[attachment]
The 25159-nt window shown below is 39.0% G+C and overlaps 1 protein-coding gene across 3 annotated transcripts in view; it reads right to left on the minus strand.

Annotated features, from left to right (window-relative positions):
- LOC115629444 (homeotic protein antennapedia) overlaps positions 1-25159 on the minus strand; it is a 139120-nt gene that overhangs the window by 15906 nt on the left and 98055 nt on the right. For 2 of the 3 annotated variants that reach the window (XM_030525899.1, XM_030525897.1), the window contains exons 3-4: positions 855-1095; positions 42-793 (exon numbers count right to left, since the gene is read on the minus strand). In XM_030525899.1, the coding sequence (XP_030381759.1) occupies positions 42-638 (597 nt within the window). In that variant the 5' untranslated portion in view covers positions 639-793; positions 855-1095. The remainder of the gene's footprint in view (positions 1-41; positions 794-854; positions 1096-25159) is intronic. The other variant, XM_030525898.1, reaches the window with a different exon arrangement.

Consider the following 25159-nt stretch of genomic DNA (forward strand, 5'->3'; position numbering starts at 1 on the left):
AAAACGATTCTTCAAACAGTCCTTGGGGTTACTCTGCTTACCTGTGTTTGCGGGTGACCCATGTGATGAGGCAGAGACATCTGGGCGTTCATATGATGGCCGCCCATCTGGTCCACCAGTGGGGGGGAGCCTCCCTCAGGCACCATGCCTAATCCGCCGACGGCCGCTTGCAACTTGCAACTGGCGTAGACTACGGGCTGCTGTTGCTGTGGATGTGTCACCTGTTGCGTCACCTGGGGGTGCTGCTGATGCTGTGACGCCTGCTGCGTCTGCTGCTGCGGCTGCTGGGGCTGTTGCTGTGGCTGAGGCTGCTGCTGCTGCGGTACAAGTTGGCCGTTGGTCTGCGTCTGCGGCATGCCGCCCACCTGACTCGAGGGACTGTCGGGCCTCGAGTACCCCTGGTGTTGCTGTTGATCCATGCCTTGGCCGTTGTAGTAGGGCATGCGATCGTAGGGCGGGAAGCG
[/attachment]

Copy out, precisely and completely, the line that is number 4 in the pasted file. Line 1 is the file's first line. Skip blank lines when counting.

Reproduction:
Consider the following 25159-nt stretch of genomic DNA (forward strand, 5'->3'; position numbering starts at 1 on the left):